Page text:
Many of our current projects (on the schedule for release in 2010) involve, to some degree, reprinting classic comic material from the 1940s to the 1970s. For Space: 1999, BLAM! will be releasing for the first time the reprints of the comic series from Charlton and other publishers. For the BLAM! Comics Anthology: Fully Loaded Edition, we will be reprinting several seminal works that haven't seen the light of day since the 1940s - 1950s, the main characters of which will play an important role in BLAM! Ventures future comic lines.
One of the reasons these works haven't seen reprint is that in several cases, the art (or part of it) is missing or in the hands of collectors who simply do not wish to help a studio release the work again. Sometimes the original publisher kept photostat copies of the art, and reprints can be generated from those negatives, but again, in many case, these films have made their way into the hands of collectors.
So how to put these works back in the public's hands again? God bless Photoshop.
In the hands of capable artists, a piece of art can be restored to 99.9% of its former glory by scanning the printed page and painstakingly correcting the scan to make a meticulous approximation of the original. Completing work of this kind is an arduous and time consuming task, and is something that should only be undertaken by a professional with a respect and admiration for the work of the original artist.
As production assistant on several releases by Vanguard Productions, I put my skills on the subject to task. There I worked under Vanguard's publisher David Spurlock to restore several pieces of art by Steve Ditko, St. John, Roy G. Krenkel, and others, wherein the originals have been lost to time. At Vanguard, the quality of the restorations cannot be questioned. Vanguard's books are hailed as important archival works, preserving the life portfolios of comics' and fantasy's founders that otherwise would have disappeared into obscurity. It is nearly impossible to tell which pages in a Vanguard release were reprinted from the original artwork and which were restored by Mr. Spurlock and myself. BLAM!s restoration team, under my guidance, is treating the works we will be reprinting with the same respect and reverence.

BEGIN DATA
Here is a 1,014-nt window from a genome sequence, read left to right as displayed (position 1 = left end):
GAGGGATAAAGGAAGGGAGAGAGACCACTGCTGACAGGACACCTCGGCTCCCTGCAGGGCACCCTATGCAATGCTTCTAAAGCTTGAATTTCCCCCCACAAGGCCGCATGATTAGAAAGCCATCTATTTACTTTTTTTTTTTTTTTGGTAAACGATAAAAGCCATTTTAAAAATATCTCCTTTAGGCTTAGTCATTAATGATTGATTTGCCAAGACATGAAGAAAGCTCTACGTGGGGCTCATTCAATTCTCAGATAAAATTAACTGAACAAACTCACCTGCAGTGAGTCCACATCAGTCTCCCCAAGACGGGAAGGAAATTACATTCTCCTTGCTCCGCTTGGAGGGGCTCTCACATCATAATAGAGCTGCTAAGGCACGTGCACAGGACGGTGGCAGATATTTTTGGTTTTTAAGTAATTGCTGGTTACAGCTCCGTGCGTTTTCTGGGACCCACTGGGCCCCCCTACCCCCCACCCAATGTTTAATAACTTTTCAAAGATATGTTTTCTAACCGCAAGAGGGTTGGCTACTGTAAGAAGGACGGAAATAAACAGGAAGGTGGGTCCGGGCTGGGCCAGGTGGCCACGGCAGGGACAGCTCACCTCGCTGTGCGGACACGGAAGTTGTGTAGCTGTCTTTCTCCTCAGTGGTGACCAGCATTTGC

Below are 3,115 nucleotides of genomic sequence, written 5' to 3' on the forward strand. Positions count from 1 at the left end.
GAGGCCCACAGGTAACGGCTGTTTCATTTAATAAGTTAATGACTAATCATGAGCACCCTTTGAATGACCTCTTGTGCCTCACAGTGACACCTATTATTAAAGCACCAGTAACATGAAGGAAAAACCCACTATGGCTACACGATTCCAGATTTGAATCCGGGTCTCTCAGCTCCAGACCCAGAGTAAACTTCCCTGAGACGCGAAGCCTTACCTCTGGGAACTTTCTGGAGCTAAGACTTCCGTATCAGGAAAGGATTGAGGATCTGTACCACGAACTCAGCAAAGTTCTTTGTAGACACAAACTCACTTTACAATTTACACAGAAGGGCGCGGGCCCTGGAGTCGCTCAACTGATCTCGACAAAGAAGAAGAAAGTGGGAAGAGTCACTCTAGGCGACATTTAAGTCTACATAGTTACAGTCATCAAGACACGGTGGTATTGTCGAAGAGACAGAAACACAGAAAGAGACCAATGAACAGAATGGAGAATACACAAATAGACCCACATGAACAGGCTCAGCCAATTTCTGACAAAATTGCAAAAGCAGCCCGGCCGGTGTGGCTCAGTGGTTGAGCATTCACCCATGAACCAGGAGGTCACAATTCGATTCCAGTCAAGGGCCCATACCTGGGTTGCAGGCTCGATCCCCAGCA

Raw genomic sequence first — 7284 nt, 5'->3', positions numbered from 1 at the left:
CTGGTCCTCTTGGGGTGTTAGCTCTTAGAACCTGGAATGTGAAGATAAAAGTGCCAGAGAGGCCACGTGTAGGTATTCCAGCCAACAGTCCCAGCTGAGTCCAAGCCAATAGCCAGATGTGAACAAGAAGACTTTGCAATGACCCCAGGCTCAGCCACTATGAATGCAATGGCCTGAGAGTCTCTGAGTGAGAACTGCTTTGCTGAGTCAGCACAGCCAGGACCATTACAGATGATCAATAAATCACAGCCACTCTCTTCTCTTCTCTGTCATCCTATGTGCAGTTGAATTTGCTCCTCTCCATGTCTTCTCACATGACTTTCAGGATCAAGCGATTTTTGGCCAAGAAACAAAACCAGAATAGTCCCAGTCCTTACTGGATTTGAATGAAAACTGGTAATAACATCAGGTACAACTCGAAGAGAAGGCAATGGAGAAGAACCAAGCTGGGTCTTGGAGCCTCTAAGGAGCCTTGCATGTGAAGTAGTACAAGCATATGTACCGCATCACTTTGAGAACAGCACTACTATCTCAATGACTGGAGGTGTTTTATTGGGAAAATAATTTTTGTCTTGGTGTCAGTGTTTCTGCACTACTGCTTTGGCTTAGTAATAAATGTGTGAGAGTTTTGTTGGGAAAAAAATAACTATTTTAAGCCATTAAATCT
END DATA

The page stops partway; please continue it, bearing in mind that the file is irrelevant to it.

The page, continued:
So what does this have to do with G.I.Joe or Battlestar, where am I going with all this, and why the long rant?
Yesterday, my copy of Classic G.I. Joe, Volume 6 arrived from Amazon. Published by IDW, Volume 6 showcases Marvel's run of G.I.Joe issues #51-60; comics that until now have not seen print since the mid 1980s. The previous G.I.Joe license holder, Devil's Due, had released the first five volumes a few years ago, giving us reprints of issues #1-50 in the process. I was extremely disappointed when Devil's Due stopped reprinting the Classic Joe Line at #50, especially since as a kid I had stopped collecting the original issues around issue #80 and was hoping to get a chance to read the final arc of Larry Hama's intense saga. Imagine my joy when IDW announced their intention to continue the reprint line!